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Miguel Alfredo Gonzalez debuts for the Phillies

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In Wednesday's loss to Atlanta, the Phils put their own Cuban import on display. Let's try and be patient with him, mmmkay?

Kim Klement-USA TODAY Sports

Miguel Alfredo Gonzalez probably would have preferred that his first outing in the Majors had gone a little bit better. But here he is, pitching for the Philadelphia Phillies, one of the most intriguing and interesting players to watch over the final month of the 2014 season.

Gonzalez entered Wednesday's 7-4 loss to the Braves with runners on the corners and two outs in the fifth inning and allowed the go-ahead run to score. He then allowed two more runs in the sixth and, in all, gave up two runs on three hits with two walks and one strikeout while recording three outs. His fastball was clocked in the mid-to-upper 90s, reaching 96, but it seemed pretty clear that nerves were a factor in his Major League debut.

"He looked good today, he was just rushing a little bit -- you know, first outing, a little bit nervous and jumpy," Phillies catcher Wil Nieves said. "But he made some good pitches when he stayed back. That's how he pitched [in the Minors]. I told him, 'Don't worry, first outing, relax next time and just do what you do.'" (quote per MLB.com's Todd Zolecki)

Manager Ryne Sandberg was also impressed (quote per Philadelphia Daily News' Ryan Lawrence).

"He's come a long way since spring training," said Sandberg after the game. "The ball had some zip to it coming out. Good, fluid arm action."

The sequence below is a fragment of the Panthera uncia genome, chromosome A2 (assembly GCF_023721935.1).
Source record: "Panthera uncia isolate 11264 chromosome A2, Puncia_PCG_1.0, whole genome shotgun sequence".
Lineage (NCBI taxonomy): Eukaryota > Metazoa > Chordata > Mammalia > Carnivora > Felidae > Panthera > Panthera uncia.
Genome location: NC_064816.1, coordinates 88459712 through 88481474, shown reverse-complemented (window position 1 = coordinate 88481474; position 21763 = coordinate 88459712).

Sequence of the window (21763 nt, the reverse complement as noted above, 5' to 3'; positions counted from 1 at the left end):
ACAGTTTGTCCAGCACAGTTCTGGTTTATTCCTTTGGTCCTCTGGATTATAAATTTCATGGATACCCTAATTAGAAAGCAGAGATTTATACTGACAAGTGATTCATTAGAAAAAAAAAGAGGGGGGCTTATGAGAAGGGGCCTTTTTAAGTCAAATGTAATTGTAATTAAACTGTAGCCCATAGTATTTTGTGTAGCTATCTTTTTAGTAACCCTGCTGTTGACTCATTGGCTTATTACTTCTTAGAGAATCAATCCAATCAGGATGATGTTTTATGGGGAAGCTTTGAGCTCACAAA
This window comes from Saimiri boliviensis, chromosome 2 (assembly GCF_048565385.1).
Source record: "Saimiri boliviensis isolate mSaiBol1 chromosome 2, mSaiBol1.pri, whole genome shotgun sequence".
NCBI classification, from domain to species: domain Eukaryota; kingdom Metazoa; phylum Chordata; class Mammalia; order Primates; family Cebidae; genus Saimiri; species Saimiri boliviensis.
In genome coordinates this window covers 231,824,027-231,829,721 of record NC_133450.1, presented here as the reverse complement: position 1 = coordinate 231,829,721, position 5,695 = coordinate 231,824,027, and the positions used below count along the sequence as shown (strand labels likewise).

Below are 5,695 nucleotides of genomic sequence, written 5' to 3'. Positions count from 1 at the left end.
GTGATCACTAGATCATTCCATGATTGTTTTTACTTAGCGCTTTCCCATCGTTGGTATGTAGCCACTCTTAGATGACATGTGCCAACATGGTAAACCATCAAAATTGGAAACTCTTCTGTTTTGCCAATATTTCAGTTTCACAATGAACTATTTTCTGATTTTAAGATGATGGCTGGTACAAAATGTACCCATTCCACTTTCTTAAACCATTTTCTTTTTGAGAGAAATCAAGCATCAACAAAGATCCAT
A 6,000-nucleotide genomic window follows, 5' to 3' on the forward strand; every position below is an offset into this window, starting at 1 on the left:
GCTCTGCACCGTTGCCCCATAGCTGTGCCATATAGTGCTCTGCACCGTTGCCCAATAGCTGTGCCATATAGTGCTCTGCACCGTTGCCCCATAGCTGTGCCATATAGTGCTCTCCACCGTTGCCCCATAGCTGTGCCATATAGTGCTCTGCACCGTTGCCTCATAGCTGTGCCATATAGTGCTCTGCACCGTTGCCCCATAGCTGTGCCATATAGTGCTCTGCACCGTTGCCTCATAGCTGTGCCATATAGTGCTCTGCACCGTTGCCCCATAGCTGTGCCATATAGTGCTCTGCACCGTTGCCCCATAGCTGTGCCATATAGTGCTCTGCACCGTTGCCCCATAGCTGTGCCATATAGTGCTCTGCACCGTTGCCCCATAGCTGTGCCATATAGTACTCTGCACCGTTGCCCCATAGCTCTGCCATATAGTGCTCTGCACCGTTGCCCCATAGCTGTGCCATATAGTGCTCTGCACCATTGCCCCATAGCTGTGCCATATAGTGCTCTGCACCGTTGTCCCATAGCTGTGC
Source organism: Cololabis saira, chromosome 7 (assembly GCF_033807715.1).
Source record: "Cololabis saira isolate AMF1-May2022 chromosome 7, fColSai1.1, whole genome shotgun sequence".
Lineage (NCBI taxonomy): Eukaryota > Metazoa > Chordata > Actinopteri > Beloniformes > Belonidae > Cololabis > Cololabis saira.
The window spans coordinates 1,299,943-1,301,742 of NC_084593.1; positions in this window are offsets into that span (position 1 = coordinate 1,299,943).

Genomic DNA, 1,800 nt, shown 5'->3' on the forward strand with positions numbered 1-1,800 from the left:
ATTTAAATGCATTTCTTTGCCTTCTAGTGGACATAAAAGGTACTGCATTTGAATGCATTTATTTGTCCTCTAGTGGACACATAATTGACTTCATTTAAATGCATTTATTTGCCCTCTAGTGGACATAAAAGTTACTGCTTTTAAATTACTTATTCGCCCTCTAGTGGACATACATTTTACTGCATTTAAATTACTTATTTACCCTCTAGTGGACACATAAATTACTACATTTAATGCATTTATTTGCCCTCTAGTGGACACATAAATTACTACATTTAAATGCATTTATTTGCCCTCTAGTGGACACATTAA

Frankly, people probably shouldn't focus on the actual results at the moment. Instead, look at the fastball velocity, the sharpness of his breaking pitches, and how he handles himself on the mound. He's going to battle nerves as he gets his feet wet, so any "shakiness" displayed this month should be recognized with that in mind.

That he is even on a Major League mound right now is incredible. Odds did not favor such a scenario at the start of the season, when he got off to a slow start in spring training and complained of a dead arm. He battled shoulder tendinitis and spent the first part of the season on the disabled list, all of which shrouded Gonzalez in a fog of mystery.

"Who is this Cuban pitcher we have? Will we ever see him pitch? Did the Phils just flush $12 million down the toilet? DOES THIS MAN EVEN EXIST!!!"

After making three rather disastrous starts at Single-A Clearwater in May, they moved him to the bullpen, where he has flourished. Gonzalez suddenly rediscovered the velocity on a fastball that had been the low-90s and was now suddenly touching 95-97 mph at times.

In 31 games this year in the minors, Gonzalez posted a 3.11 ERA and struck out 7.8 batters per nine innings, while walking 5.1 per nine. His WHIP of 1.424 was high, but the 54 strikeouts in 46.1 innings was something to get excited about. He was especially impressive in Triple-A, where he posted a 1.62 ERA in 16.2 innings, with 19 strikeouts and 10 walks.

The Phils reportedly signed him to a six-year, $48 million contract last summer, but were scared by the results of his physical and instead agreed to a three-year, $12 million deal. Just a few months ago, it seemed like even that reduced contract would be a boondoggle.

The Phillies have said in recent days they still hope Gonzalez can become a starter. But even if he's an effective reliever, $4 million a year for a quality bullpen arm isn't a bad price.

Barring an injury, Gonzalez will enter Spring Training next year with a legitimate chance to either join a wide-open starting rotation, or a bullpen that has a slew of other, talented young arms already in it.

But on Wednesday, everyone got their first look at the Phils' Cuban import. Hopefully, he's just the first of numerous young Cuban stars will soon populate the team's 40-man roster.